Avoid These 3 Common B2B Website Mistakes: A Before & After Case Study

Being a B2B marketer isn’t easy.

Because we sell our products and services to other businesses instead of directly to consumers, sometimes our marketing material can come across as distant and downright boring.

It’s easy to forget that, although we’re marketing our products and services to other businesses, we’re still selling to human beings.

It’s easy to forget that, although we’re marketing our products and services to other businesses, we’re still selling to human beings.

Plus, a lot of the marketing advice out there really only speaks to B2C brands. Sure, there’s some carryover, but the strategies that reach consumers won’t always work the same way when you’re speaking to other businesses. If you’re a B2B marketer, you have to take the extra step to consider how that advice applies to your world.

So today I want to walk you through a before-and-after website makeover of Boomer Consulting, a B2B company based in Manhattan, Kansas, that consults with accounting firms. They signed up for one of our StoryBrand Workshops. With what they learned there, they confidently executed a smart, sophisticated redesign.

As we study both the before and after versions, you’ll see the common mistakes we see in B2B websites — and exactly how Boomer overcame those mistakes and created a stunning website.

Your B2B marketing material doesn’t have to be uninspiring. Take a page out of the playbook at Boomer Consulting and I know you’ll be on your way to growing your business.

Having too many stakeholders creates website clutter

B2B website redesigns often have a lot of stakeholders from all over the company involved. Each of them seems to have a “pet” element they want to see represented in the final product.

If you indulge each voice, you end up with a disjointed mess. Each stakeholder may be satisfied individually, but the end result will confuse your prospects and customers, and they’ll move on.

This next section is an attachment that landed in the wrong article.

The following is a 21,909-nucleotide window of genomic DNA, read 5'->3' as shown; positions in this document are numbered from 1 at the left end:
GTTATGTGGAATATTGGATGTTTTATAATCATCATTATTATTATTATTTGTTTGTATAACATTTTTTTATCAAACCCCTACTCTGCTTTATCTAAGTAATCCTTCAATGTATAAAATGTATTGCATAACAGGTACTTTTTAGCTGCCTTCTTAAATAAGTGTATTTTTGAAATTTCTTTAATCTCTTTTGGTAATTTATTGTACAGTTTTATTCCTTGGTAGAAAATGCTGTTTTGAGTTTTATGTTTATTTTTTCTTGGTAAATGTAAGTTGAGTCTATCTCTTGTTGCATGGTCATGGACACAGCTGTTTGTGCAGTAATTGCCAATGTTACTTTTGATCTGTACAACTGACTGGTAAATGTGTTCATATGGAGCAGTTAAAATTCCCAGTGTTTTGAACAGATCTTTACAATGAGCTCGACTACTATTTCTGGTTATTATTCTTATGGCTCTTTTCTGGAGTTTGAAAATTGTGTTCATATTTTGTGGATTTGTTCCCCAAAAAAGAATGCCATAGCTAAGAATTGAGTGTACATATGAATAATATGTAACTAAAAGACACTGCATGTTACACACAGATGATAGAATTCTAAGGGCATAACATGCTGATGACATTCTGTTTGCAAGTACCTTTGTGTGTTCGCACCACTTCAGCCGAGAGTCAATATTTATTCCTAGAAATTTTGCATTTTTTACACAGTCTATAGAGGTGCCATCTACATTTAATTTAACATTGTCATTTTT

You can see a lot of this kind of clutter in the old version of Boomer’s site.

I count a whopping ten elements crowding the top navigation bar. Plus, including a calendar on the home page may have been important to whoever runs the calendar, but it doesn’t do much to convert visitors into customers.

In the redesign, the disjointed elements — including the calendar — are all gone. The navigation is trim and tidy. And most importantly, the site functions as a cohesive whole.

All the various clutter isn’t competing for our attention anymore. We’re free to focus on one single idea. It’s the most important message they have: we help your accounting firm grow.

This new site is wonderful because it satisfies the needs not of many internal stakeholders but of one person: the prospective customer.

This new site is wonderful because it satisfies the needs not of many internal stakeholders but of one person: the prospective customer.

For B2B marketers, beware the “death by committee” that can happen when you work on marketing collateral, especially your website. It’s great to involve key stakeholders in the design process. But make sure they understand that the prospective customer is ultimately the primary person you’re designing for.

Start by questioning the assumptions behind every element on your site. For example — why do we have this “Community Events” tab over here? Is it relevant to our prospects right now? You should be able to justify and defend every element by how it serves the person visiting your site.

Dry, overcomplicated language bores and confuses prospects

Our brains have a thankless task. Every day, they are constantly sorting through the bombardment of information around us and discarding anything irrelevant.

Why? Because ultimately, our brains are trying to keep us alive. All that processing takes energy, in the form of calories burned. And your brain wants to conserve those calories.

Remember, we were hunters and gatherers once. We didn’t always know where our next meal was coming from. Our brains haven’t really been re-wired just because the grocery store is down the street now. To our brains, calories are life-giving and precious — and it wants to conserve them.